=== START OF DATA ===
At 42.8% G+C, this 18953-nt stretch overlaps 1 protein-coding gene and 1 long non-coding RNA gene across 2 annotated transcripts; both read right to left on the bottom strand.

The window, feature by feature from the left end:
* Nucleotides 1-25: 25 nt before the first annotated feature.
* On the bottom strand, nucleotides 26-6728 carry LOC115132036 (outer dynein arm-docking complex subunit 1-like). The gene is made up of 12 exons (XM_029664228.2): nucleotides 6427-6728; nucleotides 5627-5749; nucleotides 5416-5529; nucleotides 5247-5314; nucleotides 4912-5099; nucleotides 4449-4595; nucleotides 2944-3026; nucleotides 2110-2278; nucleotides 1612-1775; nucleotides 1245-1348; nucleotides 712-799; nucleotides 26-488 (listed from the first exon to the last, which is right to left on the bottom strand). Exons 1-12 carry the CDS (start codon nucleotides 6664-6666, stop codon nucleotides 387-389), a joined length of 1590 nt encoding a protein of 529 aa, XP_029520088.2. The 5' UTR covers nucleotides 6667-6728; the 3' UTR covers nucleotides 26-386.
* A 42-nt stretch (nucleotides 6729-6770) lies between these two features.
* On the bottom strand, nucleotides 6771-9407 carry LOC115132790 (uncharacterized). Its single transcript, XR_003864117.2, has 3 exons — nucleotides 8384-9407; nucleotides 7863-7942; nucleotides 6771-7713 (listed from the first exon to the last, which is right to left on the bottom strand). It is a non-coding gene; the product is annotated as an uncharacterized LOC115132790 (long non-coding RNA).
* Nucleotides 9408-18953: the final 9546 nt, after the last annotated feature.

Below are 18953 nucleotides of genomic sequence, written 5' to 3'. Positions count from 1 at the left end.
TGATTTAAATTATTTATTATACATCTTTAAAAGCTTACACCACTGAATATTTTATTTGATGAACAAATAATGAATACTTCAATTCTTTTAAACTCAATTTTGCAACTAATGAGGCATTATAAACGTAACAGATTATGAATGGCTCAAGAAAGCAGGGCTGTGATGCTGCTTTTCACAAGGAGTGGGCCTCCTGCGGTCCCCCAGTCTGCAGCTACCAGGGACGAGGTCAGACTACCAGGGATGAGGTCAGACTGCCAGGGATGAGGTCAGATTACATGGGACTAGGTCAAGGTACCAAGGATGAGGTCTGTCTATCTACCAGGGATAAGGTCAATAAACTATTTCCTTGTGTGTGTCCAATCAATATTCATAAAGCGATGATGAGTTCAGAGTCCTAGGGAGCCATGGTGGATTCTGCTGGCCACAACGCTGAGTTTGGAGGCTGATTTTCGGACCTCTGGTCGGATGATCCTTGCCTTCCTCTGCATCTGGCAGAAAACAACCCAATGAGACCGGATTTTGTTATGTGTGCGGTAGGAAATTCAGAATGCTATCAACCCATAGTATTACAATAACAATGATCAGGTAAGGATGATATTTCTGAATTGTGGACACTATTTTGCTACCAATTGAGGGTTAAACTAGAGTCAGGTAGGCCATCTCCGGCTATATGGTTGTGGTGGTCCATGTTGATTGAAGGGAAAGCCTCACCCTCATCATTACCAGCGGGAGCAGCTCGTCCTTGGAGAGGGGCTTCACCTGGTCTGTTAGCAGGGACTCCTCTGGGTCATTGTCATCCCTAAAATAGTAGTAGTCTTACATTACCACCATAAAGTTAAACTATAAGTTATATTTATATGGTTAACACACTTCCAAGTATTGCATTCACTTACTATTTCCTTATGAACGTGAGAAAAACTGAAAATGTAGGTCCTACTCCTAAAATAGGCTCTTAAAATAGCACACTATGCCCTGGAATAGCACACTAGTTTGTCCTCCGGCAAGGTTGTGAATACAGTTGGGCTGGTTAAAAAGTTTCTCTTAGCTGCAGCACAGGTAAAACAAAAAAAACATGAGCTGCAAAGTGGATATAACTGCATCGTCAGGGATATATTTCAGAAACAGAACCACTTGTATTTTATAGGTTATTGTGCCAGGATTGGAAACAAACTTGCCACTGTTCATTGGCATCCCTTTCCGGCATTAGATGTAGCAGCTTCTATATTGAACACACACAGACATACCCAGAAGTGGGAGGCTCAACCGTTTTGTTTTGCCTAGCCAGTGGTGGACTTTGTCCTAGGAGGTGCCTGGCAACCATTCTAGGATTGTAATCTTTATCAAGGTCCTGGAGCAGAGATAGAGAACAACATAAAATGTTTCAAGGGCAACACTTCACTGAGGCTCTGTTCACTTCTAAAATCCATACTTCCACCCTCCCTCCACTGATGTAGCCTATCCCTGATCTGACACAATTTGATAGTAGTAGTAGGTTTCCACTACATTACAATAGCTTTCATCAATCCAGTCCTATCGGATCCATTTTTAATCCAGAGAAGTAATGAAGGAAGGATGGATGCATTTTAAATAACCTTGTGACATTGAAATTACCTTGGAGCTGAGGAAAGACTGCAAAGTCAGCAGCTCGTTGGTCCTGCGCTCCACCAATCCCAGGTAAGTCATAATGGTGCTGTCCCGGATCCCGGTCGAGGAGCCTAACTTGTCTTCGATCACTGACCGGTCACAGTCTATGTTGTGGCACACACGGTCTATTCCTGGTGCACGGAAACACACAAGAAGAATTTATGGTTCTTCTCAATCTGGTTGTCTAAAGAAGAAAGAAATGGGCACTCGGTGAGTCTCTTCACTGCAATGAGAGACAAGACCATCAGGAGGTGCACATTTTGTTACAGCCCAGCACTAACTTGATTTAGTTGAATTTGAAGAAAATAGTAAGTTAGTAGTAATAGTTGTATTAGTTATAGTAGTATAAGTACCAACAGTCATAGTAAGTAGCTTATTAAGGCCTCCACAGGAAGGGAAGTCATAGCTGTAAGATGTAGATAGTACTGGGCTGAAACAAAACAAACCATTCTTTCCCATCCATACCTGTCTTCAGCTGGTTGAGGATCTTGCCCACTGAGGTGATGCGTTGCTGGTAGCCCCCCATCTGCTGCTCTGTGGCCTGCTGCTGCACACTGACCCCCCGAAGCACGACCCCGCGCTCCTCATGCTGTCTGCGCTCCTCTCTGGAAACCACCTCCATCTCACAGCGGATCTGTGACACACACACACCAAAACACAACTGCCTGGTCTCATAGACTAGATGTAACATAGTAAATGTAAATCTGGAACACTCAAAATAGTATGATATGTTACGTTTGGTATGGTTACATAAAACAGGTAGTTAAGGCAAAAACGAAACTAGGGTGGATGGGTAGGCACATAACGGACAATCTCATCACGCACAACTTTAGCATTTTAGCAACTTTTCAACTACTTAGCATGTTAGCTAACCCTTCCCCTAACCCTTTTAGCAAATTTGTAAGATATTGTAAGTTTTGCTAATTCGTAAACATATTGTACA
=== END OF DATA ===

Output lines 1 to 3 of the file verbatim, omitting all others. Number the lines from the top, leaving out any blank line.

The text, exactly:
At 42.8% G+C, this 18953-nt stretch overlaps 1 protein-coding gene and 1 long non-coding RNA gene across 2 annotated transcripts; both read right to left on the bottom strand.

The window, feature by feature from the left end:
* Nucleotides 1-25: 25 nt before the first annotated feature.